By Brian Casel, founder of Restaurant Engine
It is probably safe to say that we all agree your restaurant must have a web presence — it's no longer good enough to rely on a Facebook page or a Yelp listing to get the word out.
But is your site providing the information that first-time visitors are looking for, who are often making a dining decision that very moment? Ninety percent of web searchers who visit a restaurant website from their mobile phone will end up eating somewhere; will it be your establishment?
Let's break it down to the basics. Here are 5 things that a visitor should see when they reach your restaurant's website for the first time.
If a customer can't find your restaurant, they aren't going to eat there. Make all of your contact info visible on every page, and that includes phone and full address, as well as any social media outlets if that's appropriate (perhaps you tweet specials, take reservations via Facebook, etc.). Use plain text for your contact info; this makes it easy for mobile phone users to access, and allows search engines to know where you are as well.
You might want to consider putting your contact details both at the top and the bottom of your site. The top placement lets people who need to reach you right now ("I'm lost, need directions," for example) and the bottom placement encourages visitors who have perhaps browsed their options and are now thinking about whether or not to call for a reservation.
Nothing is more frustrating than making plans to meet friends at a restaurant, only to arrive and find that it's closed or the kitchen stopped serving 15 minutes ago. Make sure your operating hours are very clear and easy to understand, and update them immediately when schedules change, whether that's holiday hours, closing for maintenance, etc.
There is no better way to educate first-time customers than by providing them a copy of your menu — it's often the page most-shared with friends while deliberating on a dining choice. Make your menu's easy to find, and keep them updated with seasonal changes. And yes, that includes what the latest specials are.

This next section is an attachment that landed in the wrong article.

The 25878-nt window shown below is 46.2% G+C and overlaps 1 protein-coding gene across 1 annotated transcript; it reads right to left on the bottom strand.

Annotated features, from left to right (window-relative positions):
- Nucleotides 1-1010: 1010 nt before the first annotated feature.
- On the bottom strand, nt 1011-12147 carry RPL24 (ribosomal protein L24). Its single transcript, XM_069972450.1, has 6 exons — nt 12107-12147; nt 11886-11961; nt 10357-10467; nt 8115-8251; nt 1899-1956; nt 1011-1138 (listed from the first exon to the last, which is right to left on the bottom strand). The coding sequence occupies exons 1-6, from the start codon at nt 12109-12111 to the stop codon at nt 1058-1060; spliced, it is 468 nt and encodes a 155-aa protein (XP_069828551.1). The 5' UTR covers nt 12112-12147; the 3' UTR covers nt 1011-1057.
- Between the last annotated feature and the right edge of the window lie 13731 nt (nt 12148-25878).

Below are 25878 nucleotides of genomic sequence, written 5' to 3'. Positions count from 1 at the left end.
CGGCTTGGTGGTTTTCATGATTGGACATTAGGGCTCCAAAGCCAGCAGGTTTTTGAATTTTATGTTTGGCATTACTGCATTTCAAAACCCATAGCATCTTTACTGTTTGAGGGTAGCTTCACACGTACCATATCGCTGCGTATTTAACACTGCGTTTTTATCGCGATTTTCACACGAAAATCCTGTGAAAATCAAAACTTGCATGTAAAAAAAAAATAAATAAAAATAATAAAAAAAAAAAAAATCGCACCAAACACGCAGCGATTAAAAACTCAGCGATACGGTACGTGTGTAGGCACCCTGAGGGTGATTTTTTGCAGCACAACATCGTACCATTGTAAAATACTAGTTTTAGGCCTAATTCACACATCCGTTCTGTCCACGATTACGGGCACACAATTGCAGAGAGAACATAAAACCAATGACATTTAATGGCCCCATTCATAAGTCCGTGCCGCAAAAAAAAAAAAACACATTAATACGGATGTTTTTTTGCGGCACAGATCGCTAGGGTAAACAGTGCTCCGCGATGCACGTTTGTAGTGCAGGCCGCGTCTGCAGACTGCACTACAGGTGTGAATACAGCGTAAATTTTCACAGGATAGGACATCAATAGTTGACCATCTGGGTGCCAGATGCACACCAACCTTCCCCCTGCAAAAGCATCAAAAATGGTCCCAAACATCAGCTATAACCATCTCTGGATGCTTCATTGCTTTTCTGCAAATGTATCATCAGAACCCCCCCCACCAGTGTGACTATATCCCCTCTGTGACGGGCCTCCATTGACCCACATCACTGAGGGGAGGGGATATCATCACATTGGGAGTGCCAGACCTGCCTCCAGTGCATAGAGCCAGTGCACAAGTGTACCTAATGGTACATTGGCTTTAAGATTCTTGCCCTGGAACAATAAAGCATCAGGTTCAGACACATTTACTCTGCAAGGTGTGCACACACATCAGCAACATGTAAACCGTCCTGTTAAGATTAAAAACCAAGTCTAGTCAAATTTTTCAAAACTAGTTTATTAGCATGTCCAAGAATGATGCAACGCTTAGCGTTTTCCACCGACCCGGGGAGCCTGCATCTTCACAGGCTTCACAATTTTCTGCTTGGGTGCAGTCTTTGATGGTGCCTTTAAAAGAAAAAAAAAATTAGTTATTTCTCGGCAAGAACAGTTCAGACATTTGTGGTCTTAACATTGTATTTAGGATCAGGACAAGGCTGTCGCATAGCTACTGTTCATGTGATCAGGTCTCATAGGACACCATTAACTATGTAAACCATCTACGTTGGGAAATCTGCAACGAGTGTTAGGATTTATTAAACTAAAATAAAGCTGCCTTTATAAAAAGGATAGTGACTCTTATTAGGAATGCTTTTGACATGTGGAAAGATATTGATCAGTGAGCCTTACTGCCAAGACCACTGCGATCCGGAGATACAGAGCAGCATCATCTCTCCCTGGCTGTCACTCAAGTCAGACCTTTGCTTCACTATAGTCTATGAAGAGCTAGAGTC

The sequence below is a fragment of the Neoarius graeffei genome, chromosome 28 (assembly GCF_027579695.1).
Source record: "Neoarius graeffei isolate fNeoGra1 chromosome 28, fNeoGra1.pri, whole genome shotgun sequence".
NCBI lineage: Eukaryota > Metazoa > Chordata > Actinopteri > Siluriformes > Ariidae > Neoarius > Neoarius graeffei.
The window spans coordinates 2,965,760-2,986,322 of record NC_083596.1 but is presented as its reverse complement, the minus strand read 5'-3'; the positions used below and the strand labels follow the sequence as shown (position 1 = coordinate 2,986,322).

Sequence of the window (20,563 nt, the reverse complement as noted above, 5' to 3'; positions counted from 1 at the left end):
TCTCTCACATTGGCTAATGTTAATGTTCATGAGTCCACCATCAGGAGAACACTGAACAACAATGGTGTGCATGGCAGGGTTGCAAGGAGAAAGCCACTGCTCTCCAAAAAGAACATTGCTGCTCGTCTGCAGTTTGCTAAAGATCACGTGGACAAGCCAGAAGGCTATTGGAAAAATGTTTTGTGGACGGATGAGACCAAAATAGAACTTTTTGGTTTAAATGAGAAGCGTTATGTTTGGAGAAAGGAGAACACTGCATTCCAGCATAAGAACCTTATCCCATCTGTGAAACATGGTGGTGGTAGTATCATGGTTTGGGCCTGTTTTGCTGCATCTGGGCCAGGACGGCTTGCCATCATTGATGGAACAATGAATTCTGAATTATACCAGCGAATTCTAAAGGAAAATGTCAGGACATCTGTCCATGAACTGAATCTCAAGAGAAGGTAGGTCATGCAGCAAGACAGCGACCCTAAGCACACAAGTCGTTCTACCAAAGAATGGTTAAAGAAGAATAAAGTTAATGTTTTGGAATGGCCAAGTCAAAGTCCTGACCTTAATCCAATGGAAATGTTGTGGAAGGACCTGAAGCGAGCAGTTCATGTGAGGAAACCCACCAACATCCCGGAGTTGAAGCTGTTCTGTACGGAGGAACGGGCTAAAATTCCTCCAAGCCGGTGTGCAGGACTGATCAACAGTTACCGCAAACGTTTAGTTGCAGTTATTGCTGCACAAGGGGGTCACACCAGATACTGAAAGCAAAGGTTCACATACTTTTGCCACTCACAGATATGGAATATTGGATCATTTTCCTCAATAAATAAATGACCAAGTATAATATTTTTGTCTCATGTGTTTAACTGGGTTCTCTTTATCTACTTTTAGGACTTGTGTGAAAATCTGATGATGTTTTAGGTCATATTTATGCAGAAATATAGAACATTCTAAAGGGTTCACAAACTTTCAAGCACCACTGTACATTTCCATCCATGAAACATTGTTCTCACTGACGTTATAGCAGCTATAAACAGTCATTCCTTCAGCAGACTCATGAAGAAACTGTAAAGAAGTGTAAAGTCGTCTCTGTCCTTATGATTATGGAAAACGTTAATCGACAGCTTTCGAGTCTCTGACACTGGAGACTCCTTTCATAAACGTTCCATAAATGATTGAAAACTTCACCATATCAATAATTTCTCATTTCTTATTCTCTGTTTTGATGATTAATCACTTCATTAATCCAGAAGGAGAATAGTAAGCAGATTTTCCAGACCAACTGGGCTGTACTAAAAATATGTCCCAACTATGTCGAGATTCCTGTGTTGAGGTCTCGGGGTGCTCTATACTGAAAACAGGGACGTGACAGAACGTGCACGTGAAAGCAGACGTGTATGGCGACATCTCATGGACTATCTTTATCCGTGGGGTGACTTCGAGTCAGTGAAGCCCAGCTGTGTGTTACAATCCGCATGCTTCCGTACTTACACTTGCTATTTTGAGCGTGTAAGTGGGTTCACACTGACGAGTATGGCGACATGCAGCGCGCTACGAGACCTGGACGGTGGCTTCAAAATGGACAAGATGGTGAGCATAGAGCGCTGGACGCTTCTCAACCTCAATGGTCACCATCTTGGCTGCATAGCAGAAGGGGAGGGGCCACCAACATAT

If your menu changes daily, it's still good to update the site every day. However, if you are finding that difficult to manage, it is still a good idea to provide an example menu (clearly marked as so). Nobody likes surprises; providing potential patrons with a menu that gives them an idea about the variety of dishes and prices will make them more comfortable about coming in to see what the day's menu is.
And please, do not use PDFs. It's a jarring experience for novice web users, and it doesn't take any longer to update a simple web page.
Let's face it: people are busy, and many of your website visitors will only read a half of the text you provide. Photos can tell a story just as well as a copy of a menu can.
It's absolutely crucial that you have high-quality photography on your website — hire a professional if you don't have the skills in-house, because low-quality photos can lead a new customer to think your restaurant is also low-quality.
Aim to provide a variety of photos that showcase both the exterior of the restaurant (making it easy to spot on arrival), the interior (what's the atmosphere like?), and the food (nothing sells food like photos of food!) There are opposing schools of thought on whether you should photograph the restaurant empty or full; I suggest shooting both and looking at the photos to see which best reflects your establishment.
Also, bigger photos are better, but do make sure they load quickly, especially on a mobile phone.
While studies vary in reporting the effects of reviews on a person's decision on where to eat, having no reviews on your website is a red flag. Be open and transparent about your reviews; a first-time customer is going to go check them out anyhow, so make it easy and don't hide them.
A good approach is to pull quotes from reviews to feature on your site — whether those are from the local newspaper or a Yelp reviewer — and then provide links to the full review. Many visitors won't even click over, they just want the proof that your establishment is "good enough" to try for the first time.
Brian Casel is the founder of Restaurant Engine, a website design solution for restaurants. For more advice on how to win more customers from the web, visit the Restaurant Engine Blog and get the free email course for restaurant owners.
Photo provided by UltraSlo1.